Marlins Rumors: Miami’s pursuit of Ichiro Suzuki intensifying


In recent days, the Miami Marlins have seen possible outfield targets Andy Dirks and and Nate Schierholtz fall off the free agent board, with the signing deals with the Blue Jays and Nationals instead. That has forced the Marlins to turn their attention potential candidates for the team’s 4th outfielder role, and Ichiro Suzuki appears to be at the top of the list now.

According to Jerry Crasnick of ESPN, the Marlins have developed a growing interest in Ichiro, perhaps buoyed by the shrinking back-up market.

The question of course arises about whether or not Ichiro is prepared to embrace a back-up role at this stage in his career. Even in 2014, when he was slated for a reserve role with the New York Yankees, Suzuki saw action in 143 games and accumulated 385 plate appearances. He would turn that into a solid .284/.324/.340 slash-line at the age of 40.

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However, Suzuki stands 156 hits shy of the 3000 hit plateau in Major League Baseball. A career .317/.360/.411 hitter during his 14-year MLB career, the 3000-hit mark will almost assuredly garner the Japanese import a plaque on the wall in Cooperstown. It’s a given that he’s still playing in order to reach that mark, so a back-up role may not entice him enough to keep going.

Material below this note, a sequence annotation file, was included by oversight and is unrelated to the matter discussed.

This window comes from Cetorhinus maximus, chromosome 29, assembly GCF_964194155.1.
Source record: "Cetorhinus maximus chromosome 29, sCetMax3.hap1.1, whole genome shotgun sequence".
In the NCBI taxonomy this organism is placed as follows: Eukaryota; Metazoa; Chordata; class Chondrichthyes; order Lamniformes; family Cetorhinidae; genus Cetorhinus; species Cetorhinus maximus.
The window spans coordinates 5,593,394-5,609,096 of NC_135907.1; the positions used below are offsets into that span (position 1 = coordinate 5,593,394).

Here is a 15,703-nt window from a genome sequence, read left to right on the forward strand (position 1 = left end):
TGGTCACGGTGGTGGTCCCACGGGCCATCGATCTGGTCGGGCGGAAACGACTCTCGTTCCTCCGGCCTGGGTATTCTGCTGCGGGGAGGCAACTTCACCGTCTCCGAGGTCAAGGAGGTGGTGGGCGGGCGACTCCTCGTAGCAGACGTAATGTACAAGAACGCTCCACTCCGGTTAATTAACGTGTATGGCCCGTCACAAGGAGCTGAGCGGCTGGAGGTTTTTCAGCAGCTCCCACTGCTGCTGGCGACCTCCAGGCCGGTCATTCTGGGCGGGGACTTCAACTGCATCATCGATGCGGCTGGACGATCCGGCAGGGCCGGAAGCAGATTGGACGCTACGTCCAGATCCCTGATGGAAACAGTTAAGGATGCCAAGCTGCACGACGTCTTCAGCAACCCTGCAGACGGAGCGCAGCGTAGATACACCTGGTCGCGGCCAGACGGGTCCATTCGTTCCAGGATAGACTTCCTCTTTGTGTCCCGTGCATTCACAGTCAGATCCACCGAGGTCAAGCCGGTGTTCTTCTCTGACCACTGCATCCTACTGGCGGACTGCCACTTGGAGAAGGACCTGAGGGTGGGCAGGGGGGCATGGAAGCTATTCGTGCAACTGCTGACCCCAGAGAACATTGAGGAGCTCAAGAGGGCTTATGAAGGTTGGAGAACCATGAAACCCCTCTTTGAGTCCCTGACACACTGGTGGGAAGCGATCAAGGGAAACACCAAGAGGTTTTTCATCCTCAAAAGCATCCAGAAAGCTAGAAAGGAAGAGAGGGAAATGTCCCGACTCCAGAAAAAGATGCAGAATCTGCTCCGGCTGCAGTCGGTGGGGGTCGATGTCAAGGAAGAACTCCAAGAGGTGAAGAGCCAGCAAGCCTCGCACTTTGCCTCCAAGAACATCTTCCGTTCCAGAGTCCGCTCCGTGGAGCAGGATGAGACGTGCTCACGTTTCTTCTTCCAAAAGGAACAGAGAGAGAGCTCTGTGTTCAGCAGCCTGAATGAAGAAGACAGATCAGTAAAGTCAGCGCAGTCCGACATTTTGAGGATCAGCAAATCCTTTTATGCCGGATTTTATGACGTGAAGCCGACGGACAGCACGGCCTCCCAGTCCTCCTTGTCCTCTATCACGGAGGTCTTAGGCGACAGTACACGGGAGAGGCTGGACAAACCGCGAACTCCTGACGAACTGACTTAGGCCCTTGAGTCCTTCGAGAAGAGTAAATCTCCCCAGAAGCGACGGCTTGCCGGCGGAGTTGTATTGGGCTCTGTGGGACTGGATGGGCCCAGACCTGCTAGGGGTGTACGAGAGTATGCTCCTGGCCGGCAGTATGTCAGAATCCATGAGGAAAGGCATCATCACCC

That said, Ichiro’s two-and-a-half seasons in New York showed a definitive decline for the aging outfielder. Arriving with a career mark of .322/.366/.418 while with the Mariners, Suzuki slumped to .281/.314/.364 with the Yankees, despite playing in a much friendlier park to hit in. Additionally, 2014 saw a definitive decline in his fielding range, with Ichiro slipping from a right field UZR/150 of 17.8 in 2013 to a -0.2 in 2014, while also posting marks of -11.6 and -26.6 in center field and left field respectively.

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If that decline is due to his usage as a reserve rather than steady action in both the field and at the dish, then it isn’t a good sign of things to come if he were to sign with the Marlins. With a starting outfield of Christian Yelich, Marcell Ozuna, and Giancarlo Stanton, at-bats and innings may be hard to come by. Both Yelich and Ozuna represent far superior defensive outfielders and there is no chance that Suzuki would be taking at-bats from Stanton, especially late in games.

Still, beggars can’t be choosers at this stage in the winter, and if Suzuki would be willing to take the chance and come over on a friendly deal, knowing his role will be limited, there certainly are worse options available.